Originally Posted by eschaton View Post
A lot of Germans who migrated in colonial times did "Anglify" their names (there are several cases of this in my wife's father's family line, which is entirely colonial), but this wasn't the case with later migrants, especially those who migrated to the U.S. after the Civil War.

As I said upthread, I have no doubt, considering that most people who list "American" or "Scotsh-Irish" as their ancestry are predominantly English, that there is more English than German ancestry in the U.S. overall. But once you discount the U.S. South (which, outside of New Orleans and Texas Hill Country, had very little European migration in the 19th and 20th centuries), I'm not sure it would be true that English ancestry is overall more dominant. Certainly not in the Midwest. Possibly in the Northeast, although other immigrant groups (Irish, Italians, Jews, and French Canadians) diluted the English ancestry. And the west tends to be all over the map, but besides among Mormons (who are descendants of old-stock New England Yankees) English ancestry is not very highly reported.
English ancestry isn't very highly reported nowadays so I wouldn't take the census too seriously. If you look at the 1980 Census, the first time we asked people's ancestry, the percentages of English and German ancestry were very tight in western states, especially in the PNW. German were the largest in MT, WY and CO. English were the largest in UT, ID, OR, WA, NV, CA and AZ. I know of course that in thirty years the demography has changed.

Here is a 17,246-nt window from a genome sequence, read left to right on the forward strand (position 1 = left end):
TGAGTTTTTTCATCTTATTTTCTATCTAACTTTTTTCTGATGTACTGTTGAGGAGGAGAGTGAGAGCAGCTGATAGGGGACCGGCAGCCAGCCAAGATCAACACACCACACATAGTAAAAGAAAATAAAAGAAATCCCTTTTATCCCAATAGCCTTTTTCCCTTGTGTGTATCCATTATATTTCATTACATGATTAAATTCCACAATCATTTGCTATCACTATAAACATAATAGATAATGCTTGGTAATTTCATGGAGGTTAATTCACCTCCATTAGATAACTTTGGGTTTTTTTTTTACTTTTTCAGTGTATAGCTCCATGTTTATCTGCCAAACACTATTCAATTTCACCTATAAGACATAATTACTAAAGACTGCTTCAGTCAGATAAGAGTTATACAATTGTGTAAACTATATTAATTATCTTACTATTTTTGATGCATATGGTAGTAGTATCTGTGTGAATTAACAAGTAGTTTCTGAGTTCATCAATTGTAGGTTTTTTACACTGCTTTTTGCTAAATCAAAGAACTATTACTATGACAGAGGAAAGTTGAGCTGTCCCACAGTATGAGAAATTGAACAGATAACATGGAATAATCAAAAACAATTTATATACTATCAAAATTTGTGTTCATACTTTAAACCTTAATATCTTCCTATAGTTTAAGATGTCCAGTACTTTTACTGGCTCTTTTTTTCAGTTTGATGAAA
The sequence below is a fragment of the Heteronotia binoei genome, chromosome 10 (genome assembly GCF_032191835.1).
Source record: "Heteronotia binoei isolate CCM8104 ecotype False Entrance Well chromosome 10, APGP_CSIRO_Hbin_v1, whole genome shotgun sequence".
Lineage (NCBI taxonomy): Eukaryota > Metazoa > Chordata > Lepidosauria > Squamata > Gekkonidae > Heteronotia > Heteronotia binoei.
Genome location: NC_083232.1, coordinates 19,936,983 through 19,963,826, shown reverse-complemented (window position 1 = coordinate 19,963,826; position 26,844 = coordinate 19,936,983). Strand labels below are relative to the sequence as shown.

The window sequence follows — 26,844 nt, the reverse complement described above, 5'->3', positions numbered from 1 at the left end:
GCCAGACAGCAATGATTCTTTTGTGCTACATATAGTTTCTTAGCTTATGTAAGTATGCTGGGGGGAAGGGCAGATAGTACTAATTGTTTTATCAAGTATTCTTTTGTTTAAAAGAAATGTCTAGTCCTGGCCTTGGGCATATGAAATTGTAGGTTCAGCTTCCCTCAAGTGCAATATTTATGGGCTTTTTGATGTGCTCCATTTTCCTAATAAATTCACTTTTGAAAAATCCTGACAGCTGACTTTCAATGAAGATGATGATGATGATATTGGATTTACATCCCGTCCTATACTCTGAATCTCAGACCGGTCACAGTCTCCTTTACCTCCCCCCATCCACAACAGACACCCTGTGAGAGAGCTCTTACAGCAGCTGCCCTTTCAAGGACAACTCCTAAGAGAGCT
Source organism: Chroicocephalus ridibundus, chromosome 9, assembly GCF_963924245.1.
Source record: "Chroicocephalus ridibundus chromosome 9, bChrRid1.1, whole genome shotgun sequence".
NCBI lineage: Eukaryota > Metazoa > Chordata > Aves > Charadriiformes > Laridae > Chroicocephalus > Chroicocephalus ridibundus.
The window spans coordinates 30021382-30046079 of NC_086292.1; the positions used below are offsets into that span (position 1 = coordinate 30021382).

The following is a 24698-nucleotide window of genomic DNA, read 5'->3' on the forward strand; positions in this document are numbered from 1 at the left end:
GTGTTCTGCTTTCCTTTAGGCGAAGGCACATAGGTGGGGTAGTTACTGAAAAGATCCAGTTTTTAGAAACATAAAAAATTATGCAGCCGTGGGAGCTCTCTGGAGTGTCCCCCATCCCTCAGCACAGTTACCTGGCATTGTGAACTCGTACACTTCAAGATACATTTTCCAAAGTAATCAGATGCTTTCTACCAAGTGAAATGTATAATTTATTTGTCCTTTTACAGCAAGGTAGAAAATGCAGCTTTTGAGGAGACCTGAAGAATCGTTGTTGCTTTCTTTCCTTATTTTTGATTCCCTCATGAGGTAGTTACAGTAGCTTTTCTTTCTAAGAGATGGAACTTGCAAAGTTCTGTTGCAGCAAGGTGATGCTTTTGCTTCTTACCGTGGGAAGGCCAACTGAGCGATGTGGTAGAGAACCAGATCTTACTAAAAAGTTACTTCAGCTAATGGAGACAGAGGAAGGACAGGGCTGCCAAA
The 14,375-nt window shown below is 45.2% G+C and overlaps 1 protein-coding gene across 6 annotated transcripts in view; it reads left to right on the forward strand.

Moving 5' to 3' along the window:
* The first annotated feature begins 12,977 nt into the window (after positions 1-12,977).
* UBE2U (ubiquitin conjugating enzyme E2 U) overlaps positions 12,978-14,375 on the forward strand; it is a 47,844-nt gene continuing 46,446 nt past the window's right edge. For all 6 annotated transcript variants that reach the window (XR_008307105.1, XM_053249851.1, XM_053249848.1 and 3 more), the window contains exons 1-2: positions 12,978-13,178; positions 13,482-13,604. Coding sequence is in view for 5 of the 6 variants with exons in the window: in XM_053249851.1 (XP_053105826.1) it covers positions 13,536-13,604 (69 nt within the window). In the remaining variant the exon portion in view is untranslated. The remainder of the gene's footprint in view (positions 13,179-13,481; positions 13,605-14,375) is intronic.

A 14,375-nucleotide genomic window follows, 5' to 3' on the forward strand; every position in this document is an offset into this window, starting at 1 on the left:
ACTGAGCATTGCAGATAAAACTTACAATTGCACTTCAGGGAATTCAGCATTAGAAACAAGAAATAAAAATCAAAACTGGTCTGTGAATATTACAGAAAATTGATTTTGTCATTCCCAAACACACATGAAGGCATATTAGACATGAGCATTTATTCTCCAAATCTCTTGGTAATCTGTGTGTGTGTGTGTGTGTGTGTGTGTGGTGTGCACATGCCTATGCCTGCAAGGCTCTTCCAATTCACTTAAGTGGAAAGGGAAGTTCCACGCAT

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Old 12-24-2014, 06:45 AM
 
Location: Pittsburgh, PA (Morningside)
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Just saw this the other day, and thought of this thread.

23andme looked at the amount of "British/Irish" (they're close enough it's hard to disentangle them genetically) ancestry results for white Americans by state.

I think the map speaks for itself. Note that "Anglo" Americans are, on average, only majority British in a few southern states. But they are more than 20% in every single state.


Last edited by nei; 12-24-2014 at 07:59 AM.. Reason: fixed link
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Old 12-24-2014, 08:03 AM
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Location: Long Island / NYC
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Interesting. Is there data for other ancestries? What would someone whose ancestry is half British/Irish get counted as?